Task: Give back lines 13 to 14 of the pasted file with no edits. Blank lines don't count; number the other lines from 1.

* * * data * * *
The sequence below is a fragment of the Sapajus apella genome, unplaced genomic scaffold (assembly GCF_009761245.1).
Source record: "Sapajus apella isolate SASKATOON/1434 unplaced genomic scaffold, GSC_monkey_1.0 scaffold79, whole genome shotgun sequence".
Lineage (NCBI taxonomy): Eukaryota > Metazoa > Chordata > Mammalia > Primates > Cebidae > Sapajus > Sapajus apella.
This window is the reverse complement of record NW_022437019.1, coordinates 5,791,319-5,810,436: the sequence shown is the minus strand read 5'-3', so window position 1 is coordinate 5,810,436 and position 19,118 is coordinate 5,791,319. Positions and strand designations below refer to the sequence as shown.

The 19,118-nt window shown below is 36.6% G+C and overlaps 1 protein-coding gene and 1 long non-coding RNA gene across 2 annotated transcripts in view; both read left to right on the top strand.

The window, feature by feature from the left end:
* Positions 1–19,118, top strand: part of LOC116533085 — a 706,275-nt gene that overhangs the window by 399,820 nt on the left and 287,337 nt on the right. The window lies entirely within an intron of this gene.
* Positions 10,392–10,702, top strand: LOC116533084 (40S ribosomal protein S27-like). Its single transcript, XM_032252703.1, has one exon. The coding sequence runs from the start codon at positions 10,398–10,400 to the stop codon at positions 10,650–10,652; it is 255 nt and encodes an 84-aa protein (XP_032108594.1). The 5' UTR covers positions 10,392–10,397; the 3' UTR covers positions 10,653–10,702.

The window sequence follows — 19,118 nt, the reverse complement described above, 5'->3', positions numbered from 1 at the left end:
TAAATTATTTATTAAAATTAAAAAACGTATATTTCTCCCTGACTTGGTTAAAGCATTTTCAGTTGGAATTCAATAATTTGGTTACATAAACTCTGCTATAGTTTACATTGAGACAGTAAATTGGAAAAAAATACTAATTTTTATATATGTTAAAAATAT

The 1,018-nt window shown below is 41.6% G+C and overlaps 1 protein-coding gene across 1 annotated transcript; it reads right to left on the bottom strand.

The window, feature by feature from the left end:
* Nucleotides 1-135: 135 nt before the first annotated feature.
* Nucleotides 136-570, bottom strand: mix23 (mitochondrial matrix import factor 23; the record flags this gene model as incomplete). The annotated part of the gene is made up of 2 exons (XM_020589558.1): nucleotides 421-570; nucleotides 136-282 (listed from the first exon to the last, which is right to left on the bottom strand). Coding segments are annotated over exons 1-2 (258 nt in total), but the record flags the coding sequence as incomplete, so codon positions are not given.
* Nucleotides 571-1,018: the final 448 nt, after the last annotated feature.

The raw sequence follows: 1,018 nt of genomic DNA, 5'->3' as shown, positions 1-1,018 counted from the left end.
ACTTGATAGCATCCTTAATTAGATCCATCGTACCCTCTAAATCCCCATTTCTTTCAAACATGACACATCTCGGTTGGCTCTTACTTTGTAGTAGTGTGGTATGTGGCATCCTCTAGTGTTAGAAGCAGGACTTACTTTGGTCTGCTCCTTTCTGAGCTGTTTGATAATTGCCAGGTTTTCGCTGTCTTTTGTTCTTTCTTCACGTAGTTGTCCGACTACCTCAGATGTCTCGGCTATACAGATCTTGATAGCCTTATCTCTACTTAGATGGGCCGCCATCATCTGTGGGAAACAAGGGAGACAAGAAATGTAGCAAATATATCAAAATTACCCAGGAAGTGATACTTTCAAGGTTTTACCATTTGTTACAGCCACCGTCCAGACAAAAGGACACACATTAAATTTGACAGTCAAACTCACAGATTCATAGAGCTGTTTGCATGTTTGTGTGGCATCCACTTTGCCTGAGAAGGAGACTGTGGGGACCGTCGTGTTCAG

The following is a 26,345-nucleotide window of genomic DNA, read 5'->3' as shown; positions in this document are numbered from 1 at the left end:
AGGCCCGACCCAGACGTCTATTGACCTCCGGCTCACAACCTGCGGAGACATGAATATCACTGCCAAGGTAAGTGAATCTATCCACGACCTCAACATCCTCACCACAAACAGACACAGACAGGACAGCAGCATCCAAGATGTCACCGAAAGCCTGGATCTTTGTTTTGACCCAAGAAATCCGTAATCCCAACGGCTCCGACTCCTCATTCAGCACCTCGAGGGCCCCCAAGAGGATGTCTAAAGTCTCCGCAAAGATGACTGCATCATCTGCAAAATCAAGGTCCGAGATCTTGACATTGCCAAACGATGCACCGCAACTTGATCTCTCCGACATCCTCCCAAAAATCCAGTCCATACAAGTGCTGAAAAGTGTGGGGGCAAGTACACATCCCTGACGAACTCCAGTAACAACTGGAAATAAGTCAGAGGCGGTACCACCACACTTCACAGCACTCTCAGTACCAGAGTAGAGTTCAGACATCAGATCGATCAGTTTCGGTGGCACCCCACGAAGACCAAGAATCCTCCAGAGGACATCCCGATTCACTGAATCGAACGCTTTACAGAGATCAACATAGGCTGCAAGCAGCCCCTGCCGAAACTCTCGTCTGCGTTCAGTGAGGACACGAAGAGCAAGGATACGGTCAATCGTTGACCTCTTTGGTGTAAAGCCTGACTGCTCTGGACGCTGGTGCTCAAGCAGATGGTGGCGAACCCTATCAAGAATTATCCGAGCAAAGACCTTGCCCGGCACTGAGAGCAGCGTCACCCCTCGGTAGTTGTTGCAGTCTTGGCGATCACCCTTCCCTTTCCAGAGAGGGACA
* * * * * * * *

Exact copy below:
* Nucleotides 1-135: 135 nt before the first annotated feature.
* Nucleotides 136-570, bottom strand: mix23 (mitochondrial matrix import factor 23; the record flags this gene model as incomplete). The annotated part of the gene is made up of 2 exons (XM_020589558.1): nucleotides 421-570; nucleotides 136-282 (listed from the first exon to the last, which is right to left on the bottom strand). Coding segments are annotated over exons 1-2 (258 nt in total), but the record flags the coding sequence as incomplete, so codon positions are not given.